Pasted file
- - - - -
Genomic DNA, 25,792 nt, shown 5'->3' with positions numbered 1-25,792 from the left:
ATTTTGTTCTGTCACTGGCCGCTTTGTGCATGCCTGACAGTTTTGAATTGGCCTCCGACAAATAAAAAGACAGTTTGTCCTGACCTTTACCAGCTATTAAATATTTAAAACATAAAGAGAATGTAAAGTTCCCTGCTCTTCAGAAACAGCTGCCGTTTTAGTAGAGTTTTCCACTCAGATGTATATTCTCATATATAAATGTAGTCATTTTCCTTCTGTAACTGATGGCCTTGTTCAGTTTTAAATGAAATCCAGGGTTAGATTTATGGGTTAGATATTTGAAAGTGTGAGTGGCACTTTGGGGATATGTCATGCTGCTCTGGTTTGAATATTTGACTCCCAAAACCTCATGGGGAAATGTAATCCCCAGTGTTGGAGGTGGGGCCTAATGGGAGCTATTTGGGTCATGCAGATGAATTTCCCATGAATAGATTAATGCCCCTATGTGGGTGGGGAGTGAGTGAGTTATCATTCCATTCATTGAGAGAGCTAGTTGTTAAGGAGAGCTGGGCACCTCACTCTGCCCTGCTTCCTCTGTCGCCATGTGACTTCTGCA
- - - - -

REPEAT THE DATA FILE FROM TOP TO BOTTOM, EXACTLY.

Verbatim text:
Genomic DNA, 25,792 nt, shown 5'->3' with positions numbered 1-25,792 from the left:
ATTTTGTTCTGTCACTGGCCGCTTTGTGCATGCCTGACAGTTTTGAATTGGCCTCCGACAAATAAAAAGACAGTTTGTCCTGACCTTTACCAGCTATTAAATATTTAAAACATAAAGAGAATGTAAAGTTCCCTGCTCTTCAGAAACAGCTGCCGTTTTAGTAGAGTTTTCCACTCAGATGTATATTCTCATATATAAATGTAGTCATTTTCCTTCTGTAACTGATGGCCTTGTTCAGTTTTAAATGAAATCCAGGGTTAGATTTATGGGTTAGATATTTGAAAGTGTGAGTGGCACTTTGGGGATATGTCATGCTGCTCTGGTTTGAATATTTGACTCCCAAAACCTCATGGGGAAATGTAATCCCCAGTGTTGGAGGTGGGGCCTAATGGGAGCTATTTGGGTCATGCAGATGAATTTCCCATGAATAGATTAATGCCCCTATGTGGGTGGGGAGTGAGTGAGTTATCATTCCATTCATTGAGAGAGCTAGTTGTTAAGGAGAGCTGGGCACCTCACTCTGCCCTGCTTCCTCTGTCGCCATGTGACTTCTGCA